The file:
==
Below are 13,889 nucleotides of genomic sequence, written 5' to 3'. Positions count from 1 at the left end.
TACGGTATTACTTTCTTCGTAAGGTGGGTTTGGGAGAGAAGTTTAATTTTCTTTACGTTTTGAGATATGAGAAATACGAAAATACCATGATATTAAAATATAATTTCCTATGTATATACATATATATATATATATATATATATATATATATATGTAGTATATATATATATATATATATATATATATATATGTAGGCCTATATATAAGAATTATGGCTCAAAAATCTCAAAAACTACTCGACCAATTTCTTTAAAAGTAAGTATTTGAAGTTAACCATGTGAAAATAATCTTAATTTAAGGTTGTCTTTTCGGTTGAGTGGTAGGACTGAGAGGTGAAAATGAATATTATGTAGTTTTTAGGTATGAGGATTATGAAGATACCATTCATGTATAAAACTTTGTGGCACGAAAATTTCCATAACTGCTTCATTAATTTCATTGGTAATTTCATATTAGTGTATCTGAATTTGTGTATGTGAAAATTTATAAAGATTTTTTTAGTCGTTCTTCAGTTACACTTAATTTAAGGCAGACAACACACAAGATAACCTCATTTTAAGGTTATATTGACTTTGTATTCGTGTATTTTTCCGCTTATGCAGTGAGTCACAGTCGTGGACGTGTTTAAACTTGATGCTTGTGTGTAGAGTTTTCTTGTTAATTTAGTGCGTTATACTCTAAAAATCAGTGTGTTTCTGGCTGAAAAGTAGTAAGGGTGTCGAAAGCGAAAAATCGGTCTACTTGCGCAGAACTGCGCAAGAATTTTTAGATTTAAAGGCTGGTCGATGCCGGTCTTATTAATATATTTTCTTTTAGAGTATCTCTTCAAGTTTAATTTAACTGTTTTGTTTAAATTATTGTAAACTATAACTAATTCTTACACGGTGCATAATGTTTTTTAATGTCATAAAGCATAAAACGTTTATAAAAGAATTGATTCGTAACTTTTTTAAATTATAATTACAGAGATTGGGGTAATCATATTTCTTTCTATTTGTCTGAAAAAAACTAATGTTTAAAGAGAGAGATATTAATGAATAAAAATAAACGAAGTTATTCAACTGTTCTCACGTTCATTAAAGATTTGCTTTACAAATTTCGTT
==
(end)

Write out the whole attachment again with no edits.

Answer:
Below are 13,889 nucleotides of genomic sequence, written 5' to 3'. Positions count from 1 at the left end.
TACGGTATTACTTTCTTCGTAAGGTGGGTTTGGGAGAGAAGTTTAATTTTCTTTACGTTTTGAGATATGAGAAATACGAAAATACCATGATATTAAAATATAATTTCCTATGTATATACATATATATATATATATATATATATATATATATATGTAGTATATATATATATATATATATATATATATATATGTAGGCCTATATATAAGAATTATGGCTCAAAAATCTCAAAAACTACTCGACCAATTTCTTTAAAAGTAAGTATTTGAAGTTAACCATGTGAAAATAATCTTAATTTAAGGTTGTCTTTTCGGTTGAGTGGTAGGACTGAGAGGTGAAAATGAATATTATGTAGTTTTTAGGTATGAGGATTATGAAGATACCATTCATGTATAAAACTTTGTGGCACGAAAATTTCCATAACTGCTTCATTAATTTCATTGGTAATTTCATATTAGTGTATCTGAATTTGTGTATGTGAAAATTTATAAAGATTTTTTTAGTCGTTCTTCAGTTACACTTAATTTAAGGCAGACAACACACAAGATAACCTCATTTTAAGGTTATATTGACTTTGTATTCGTGTATTTTTCCGCTTATGCAGTGAGTCACAGTCGTGGACGTGTTTAAACTTGATGCTTGTGTGTAGAGTTTTCTTGTTAATTTAGTGCGTTATACTCTAAAAATCAGTGTGTTTCTGGCTGAAAAGTAGTAAGGGTGTCGAAAGCGAAAAATCGGTCTACTTGCGCAGAACTGCGCAAGAATTTTTAGATTTAAAGGCTGGTCGATGCCGGTCTTATTAATATATTTTCTTTTAGAGTATCTCTTCAAGTTTAATTTAACTGTTTTGTTTAAATTATTGTAAACTATAACTAATTCTTACACGGTGCATAATGTTTTTTAATGTCATAAAGCATAAAACGTTTATAAAAGAATTGATTCGTAACTTTTTTAAATTATAATTACAGAGATTGGGGTAATCATATTTCTTTCTATTTGTCTGAAAAAAACTAATGTTTAAAGAGAGAGATATTAATGAATAAAAATAAACGAAGTTATTCAACTGTTCTCACGTTCATTAAAGATTTGCTTTACAAATTTCGTT